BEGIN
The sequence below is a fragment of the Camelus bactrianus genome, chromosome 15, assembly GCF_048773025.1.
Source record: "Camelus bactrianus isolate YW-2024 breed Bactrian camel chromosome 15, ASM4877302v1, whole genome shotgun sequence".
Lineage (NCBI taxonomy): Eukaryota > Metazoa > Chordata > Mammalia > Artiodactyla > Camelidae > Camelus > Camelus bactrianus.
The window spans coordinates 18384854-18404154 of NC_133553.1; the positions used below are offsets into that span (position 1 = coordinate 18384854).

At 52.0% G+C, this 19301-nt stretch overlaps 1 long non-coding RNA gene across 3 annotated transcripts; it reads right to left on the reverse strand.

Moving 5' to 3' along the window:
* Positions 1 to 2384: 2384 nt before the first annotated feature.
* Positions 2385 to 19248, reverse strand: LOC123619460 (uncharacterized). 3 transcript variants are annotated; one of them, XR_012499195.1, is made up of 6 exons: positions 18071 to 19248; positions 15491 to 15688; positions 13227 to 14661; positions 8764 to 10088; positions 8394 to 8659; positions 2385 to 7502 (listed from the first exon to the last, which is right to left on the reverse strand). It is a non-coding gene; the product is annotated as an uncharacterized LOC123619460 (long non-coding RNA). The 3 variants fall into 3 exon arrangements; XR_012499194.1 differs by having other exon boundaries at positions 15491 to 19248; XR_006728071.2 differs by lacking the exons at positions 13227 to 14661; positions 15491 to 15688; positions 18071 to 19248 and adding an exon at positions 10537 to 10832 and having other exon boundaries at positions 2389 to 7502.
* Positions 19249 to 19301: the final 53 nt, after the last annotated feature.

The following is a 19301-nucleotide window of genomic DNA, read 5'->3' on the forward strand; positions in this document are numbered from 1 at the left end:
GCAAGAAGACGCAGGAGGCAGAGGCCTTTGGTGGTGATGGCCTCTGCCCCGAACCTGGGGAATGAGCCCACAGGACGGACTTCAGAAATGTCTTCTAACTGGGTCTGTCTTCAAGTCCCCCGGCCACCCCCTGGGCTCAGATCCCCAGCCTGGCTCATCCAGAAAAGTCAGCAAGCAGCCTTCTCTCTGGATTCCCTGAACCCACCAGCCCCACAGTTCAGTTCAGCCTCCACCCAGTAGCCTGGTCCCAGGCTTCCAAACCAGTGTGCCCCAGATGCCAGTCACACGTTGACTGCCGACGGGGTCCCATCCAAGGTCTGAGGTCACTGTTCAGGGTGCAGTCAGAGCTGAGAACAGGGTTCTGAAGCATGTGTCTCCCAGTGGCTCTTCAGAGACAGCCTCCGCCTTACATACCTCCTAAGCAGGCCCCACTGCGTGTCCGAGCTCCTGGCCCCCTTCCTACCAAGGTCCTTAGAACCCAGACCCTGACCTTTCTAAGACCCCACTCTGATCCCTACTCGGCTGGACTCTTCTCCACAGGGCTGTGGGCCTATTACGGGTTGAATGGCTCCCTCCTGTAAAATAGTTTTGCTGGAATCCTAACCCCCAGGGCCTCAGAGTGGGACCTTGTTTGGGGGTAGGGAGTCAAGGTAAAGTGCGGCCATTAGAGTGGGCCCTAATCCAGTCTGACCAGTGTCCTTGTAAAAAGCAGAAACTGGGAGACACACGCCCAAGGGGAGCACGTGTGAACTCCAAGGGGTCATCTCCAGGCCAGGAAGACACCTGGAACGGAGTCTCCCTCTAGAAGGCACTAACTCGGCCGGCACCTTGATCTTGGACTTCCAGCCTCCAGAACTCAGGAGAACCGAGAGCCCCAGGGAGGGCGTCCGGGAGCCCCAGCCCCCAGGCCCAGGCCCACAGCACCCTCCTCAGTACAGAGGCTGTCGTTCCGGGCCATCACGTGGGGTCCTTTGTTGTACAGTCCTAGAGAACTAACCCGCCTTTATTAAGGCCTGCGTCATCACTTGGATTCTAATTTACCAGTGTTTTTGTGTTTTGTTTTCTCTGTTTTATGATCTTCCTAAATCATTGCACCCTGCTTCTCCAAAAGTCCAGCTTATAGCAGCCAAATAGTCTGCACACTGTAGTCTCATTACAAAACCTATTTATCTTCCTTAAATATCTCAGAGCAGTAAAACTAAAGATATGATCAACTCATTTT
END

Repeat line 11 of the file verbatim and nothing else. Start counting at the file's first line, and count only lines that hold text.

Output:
GCAAGAAGACGCAGGAGGCAGAGGCCTTTGGTGGTGATGGCCTCTGCCCCGAACCTGGGGAATGAGCCCACAGGACGGACTTCAGAAATGTCTTCTAACTGGGTCTGTCTTCAAGTCCCCCGGCCACCCCCTGGGCTCAGATCCCCAGCCTGGCTCATCCAGAAAAGTCAGCAAGCAGCCTTCTCTCTGGATTCCCTGAACCCACCAGCCCCACAGTTCAGTTCAGCCTCCACCCAGTAGCCTGGTCCCAGGCTTCCAAACCAGTGTGCCCCAGATGCCAGTCACACGTTGACTGCCGACGGGGTCCCATCCAAGGTCTGAGGTCACTGTTCAGGGTGCAGTCAGAGCTGAGAACAGGGTTCTGAAGCATGTGTCTCCCAGTGGCTCTTCAGAGACAGCCTCCGCCTTACATACCTCCTAAGCAGGCCCCACTGCGTGTCCGAGCTCCTGGCCCCCTTCCTACCAAGGTCCTTAGAACCCAGACCCTGACCTTTCTAAGACCCCACTCTGATCCCTACTCGGCTGGACTCTTCTCCACAGGGCTGTGGGCCTATTACGGGTTGAATGGCTCCCTCCTGTAAAATAGTTTTGCTGGAATCCTAACCCCCAGGGCCTCAGAGTGGGACCTTGTTTGGGGGTAGGGAGTCAAGGTAAAGTGCGGCCATTAGAGTGGGCCCTAATCCAGTCTGACCAGTGTCCTTGTAAAAAGCAGAAACTGGGAGACACACGCCCAAGGGGAGCACGTGTGAACTCCAAGGGGTCATCTCCAGGCCAGGAAGACACCTGGAACGGAGTCTCCCTCTAGAAGGCACTAACTCGGCCGGCACCTTGATCTTGGACTTCCAGCCTCCAGAACTCAGGAGAACCGAGAGCCCCAGGGAGGGCGTCCGGGAGCCCCAGCCCCCAGGCCCAGGCCCACAGCACCCTCCTCAGTACAGAGGCTGTCGTTCCGGGCCATCACGTGGGGTCCTTTGTTGTACAGTCCTAGAGAACTAACCCGCCTTTATTAAGGCCTGCGTCATCACTTGGATTCTAATTTACCAGTGTTTTTGTGTTTTGTTTTCTCTGTTTTATGATCTTCCTAAATCATTGCACCCTGCTTCTCCAAAAGTCCAGCTTATAGCAGCCAAATAGTCTGCACACTGTAGTCTCATTACAAAACCTATTTATCTTCCTTAAATATCTCAGAGCAGTAAAACTAAAGATATGATCAACTCATTTT